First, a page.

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no antibodies to the VS3 region, however, the serovariant-specific antigens are to be found in VS1 and VS2 or the more broadly reacting antigens of VS4.

Synthetic (linear) peptides from these regions elicit a strong immune response, both independently and in expression vectors such as poliovirus and vaccinia. Relatively little of this response confers on the organism, however, so there is no microbiologic protection. An increasing amount of data suggest that conformational-dependent determinants are important for this target molecule. In VS1, for example, a given 12-amino-acid sequence yields a peptide that is sometimes recognized in linear form but by other serovariants only in circular form. Similar variance occurs in VS2, in which there is good antiserologic response to circular peptides, but not linear.

CD4 and T-cell help is also essential for protection and resolution of infection. A variety of proteins can elicit stimulation for CD4 cells, including MOMP. Animal models also suggest that CD8 cells and cytotoxicity are also important in resolving infection, and possibly in protection. Recent studies have detected CD8-killing of chlamydia-infected epithelial cells in vitro, but it is unknown whether this involves MHC class IA or IB presentation. Research in this area is ongoing.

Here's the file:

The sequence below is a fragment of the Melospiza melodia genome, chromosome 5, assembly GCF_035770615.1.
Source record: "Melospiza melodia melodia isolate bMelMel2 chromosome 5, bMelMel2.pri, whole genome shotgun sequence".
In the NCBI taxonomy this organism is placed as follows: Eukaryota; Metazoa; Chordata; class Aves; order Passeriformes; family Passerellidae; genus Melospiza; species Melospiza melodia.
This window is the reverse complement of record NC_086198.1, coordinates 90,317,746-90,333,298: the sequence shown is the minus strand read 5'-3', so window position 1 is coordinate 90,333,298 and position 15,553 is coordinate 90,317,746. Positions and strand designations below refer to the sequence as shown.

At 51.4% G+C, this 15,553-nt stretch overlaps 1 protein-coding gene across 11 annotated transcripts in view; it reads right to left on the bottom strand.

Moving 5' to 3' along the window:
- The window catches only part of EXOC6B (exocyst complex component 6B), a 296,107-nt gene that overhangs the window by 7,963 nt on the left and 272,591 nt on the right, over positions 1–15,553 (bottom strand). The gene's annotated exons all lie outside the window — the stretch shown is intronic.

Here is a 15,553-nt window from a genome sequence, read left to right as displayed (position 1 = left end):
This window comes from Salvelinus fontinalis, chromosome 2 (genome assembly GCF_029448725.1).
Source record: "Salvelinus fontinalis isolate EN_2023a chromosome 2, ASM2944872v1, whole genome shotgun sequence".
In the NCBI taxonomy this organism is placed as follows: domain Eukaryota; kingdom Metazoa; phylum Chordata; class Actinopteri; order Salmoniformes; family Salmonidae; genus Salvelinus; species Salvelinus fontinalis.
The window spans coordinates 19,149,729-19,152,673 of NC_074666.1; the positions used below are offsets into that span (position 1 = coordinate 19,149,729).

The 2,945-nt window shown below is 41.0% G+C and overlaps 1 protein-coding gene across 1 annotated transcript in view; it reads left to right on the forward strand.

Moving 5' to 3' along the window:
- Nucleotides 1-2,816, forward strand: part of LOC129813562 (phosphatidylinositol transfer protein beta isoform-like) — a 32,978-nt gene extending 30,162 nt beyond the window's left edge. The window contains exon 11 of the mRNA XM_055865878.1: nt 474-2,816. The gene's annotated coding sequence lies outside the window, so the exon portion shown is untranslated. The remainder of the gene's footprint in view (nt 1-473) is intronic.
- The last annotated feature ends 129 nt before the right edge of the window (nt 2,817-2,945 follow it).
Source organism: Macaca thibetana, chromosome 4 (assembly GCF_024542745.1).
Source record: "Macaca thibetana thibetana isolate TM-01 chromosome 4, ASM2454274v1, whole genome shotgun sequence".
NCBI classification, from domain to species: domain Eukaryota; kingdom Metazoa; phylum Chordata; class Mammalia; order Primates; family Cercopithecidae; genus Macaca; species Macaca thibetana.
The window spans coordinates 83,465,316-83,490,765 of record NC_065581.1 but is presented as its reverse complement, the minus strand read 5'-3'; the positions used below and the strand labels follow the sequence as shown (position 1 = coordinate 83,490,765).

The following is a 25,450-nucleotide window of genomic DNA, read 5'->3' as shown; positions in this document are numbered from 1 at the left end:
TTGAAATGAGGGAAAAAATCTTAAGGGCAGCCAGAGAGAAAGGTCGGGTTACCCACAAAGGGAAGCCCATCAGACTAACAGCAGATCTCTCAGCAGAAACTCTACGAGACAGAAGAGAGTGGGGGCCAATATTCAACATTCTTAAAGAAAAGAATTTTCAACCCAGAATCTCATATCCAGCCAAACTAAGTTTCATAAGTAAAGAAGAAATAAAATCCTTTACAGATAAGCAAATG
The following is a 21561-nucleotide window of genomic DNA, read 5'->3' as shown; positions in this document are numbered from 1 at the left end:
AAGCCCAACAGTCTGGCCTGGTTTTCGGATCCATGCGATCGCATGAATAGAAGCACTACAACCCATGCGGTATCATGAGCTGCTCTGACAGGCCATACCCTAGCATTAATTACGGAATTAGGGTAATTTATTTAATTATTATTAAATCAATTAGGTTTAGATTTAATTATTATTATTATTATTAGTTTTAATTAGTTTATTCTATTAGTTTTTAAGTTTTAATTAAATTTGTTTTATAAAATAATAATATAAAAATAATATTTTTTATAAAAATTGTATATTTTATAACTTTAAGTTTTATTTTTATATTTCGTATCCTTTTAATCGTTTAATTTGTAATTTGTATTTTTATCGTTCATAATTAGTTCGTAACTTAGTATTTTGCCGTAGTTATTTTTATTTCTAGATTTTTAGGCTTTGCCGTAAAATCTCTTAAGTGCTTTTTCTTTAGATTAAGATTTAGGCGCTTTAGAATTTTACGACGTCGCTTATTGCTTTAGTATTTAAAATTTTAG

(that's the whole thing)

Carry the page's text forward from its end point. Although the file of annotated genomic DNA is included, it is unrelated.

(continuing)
Issues in Vaccine Development. Unlike some of the viral infections, there are several animal models for chlamydia, including mice, guinea pigs, and monkeys. Murine models include respiratory, systemic, and even genital tract models, including infection with human strains of the pathogen. The guinea pig model is limited to a strain that is a natural pathogen to guinea pigs. Both ocular and genital tract models have been developed in monkeys.

At present, however, there is a need for a better understanding of the cellmediated immune mechanism, the role of CTLs and antibodies. There also needs to be a clearly differentiated understanding of the role of conformation determinants, the exact nature of the antigenic targets, and how to deliver them. And one of the biggest challenges is to find a way to genetically transform and manipulate these organisms, which currently cannot be grown in the quantities needed to support research.

In response to questions, Dr. Stephens added the following:

  • The time frame for developing a vaccine against either MOMP or the adhesion ligand is entirely a function of money. Most of the problems are fairly straightforward; given enough money, the time frame would be quite reasonable.

  • Differences in immune response to chlamydia peptides suggest that a small difference in primary sequence may result in a very large difference in the tertiary or quaternary structure of the molecules. In the guinea pig model, protection is totally dependent on conformational determinants. This suggests that researchers need to be more sophisticated in how they look at and present the antigens.

  • The hypothesis that heat shock protein 60 (HSP-60) plays a role in the pathogenesis of chlamydia has been called into question by recent experiments showing that immunization with HSP-60 makes no difference in response to

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